In his unabashed love of opulent display, Philip the Bold, Duke of Burgundy, not only outmatched his brothers but initiated a tradition that long made the Burgundian court a byword for extravagance. One source of that extravagance was a literary ideal, for Philip was guided by those tales of chivalry and conventions of knightly romance to which all the Valois brothers were devoted. In a sense, they were bent on creating a mode of courtly life that had never existed except in the ballads of the troubadours and the tales of the romancers, but they took it seriously nonetheless.
Perhaps this is one reason why Philip and his brothers were such extraordinarily munificent patrons of the arts. They urgently needed the vast tapestries , the ornate jewelry, gold utensils, luxurious clothing, illuminated prayer books, and elaborate castles in order to create that environment of elegance that was inseparable from the fantasies of chivalry they were trying to bring to life.
Interestingly, however, it was through the far more traditional motive of religious piety that philip the Bold is best remembered in the history of art. When he commissioned his resident artist, Claus Sluter, to design a lavish tomb and erest a huge ornamented crucifix, for a Carthusian monastery, he gave the gifted Dutch artist an unparalleled opportunity to create two masterpieces of fourteenth century sculpture. In the end no patron can do more than that.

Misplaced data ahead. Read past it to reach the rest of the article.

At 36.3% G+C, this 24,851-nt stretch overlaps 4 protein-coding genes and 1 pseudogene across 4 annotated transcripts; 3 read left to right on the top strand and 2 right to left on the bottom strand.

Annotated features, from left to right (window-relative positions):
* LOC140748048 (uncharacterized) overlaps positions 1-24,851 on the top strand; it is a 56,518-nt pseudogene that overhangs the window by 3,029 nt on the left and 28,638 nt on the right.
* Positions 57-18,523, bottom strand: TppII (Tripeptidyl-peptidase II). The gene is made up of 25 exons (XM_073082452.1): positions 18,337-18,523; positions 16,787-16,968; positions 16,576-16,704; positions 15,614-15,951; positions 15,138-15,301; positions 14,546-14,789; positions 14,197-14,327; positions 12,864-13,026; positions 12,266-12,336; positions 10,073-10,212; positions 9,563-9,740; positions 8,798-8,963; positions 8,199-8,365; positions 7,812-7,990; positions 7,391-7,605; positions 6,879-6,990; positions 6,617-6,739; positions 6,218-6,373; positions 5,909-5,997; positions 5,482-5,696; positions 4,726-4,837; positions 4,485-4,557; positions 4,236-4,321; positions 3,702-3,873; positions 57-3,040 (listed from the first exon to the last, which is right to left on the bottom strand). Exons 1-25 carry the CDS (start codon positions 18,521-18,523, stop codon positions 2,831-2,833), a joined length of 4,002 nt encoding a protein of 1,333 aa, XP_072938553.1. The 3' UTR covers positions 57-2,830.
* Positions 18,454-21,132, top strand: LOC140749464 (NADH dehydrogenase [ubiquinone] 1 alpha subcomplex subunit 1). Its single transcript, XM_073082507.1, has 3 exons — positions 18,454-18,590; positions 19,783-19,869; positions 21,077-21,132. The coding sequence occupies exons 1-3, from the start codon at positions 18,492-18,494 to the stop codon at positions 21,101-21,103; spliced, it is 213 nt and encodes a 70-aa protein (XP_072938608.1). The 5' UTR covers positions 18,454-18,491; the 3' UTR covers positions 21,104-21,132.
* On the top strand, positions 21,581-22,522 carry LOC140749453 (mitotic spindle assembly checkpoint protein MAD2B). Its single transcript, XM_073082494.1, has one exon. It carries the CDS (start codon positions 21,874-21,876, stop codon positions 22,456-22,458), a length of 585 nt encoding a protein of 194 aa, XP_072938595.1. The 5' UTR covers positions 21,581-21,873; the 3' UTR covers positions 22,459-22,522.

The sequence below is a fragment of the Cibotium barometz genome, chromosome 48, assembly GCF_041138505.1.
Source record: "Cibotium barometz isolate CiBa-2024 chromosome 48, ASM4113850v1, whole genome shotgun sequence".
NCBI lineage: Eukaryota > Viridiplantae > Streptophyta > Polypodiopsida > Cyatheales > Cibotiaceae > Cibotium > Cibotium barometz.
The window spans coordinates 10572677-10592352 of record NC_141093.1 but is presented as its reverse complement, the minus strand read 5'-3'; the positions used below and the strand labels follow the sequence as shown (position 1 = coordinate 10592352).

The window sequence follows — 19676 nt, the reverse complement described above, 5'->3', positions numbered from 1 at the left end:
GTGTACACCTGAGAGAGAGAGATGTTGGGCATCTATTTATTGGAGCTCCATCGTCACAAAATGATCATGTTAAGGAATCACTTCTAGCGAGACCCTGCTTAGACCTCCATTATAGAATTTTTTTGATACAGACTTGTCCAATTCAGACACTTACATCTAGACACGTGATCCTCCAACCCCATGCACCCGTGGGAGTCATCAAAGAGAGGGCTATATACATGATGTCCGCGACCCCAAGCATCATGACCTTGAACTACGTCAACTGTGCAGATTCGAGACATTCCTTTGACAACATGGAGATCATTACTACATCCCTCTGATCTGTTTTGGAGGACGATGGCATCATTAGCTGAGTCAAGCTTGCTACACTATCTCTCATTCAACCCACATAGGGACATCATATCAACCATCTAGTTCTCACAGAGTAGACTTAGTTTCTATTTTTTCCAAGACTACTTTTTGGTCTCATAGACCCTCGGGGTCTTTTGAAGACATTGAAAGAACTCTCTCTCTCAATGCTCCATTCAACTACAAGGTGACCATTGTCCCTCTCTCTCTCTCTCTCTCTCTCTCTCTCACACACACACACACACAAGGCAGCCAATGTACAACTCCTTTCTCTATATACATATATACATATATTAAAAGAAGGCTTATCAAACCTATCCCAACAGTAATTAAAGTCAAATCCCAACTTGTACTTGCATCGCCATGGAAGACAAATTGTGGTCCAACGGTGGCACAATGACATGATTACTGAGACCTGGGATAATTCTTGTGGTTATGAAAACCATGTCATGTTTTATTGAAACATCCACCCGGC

”The outlandish number of miniatures and portraits in one Book of Hours in particular had an influence on the entire history of illumination. In the 1330s, Blanche of Burgundy, countess of Savoy and granddaughter of King (later Saint) Louis IX, commissioned an unprecedented Book of Hours. It had more than two hundred miniatures incorporating about eighty portraits of Blanche! King Charles V, who owned the Savoy Hours in the 1370s, himself added an extra sixty-eight miniatures, nearly half of which included portraits of him. Charles’s brother Jean, duc de Berry, was so envious of his brother’s Book of Hours that he commissioned his own, the so-called Petites Heures, whose texts, picture cycles, and use of portraiture closely mimic those of the book he was unable to possess. Thus began Jean’s career for commissioning increasingly lavish Books of Hours, in all of which portraiture plays a key role. (The Petites Heures is today in Paris, Bibliothèque Nationale de France, MS lat. 18014. The Savoy Hours was destroyed in the 1904 fire at the Biblioteca Nazionale in Turin, MS E.V.49; however, twenty-six leaves, which had been detached from the book before the conflagration, are today in New Haven, Yale University, Beinecke MS 390.)”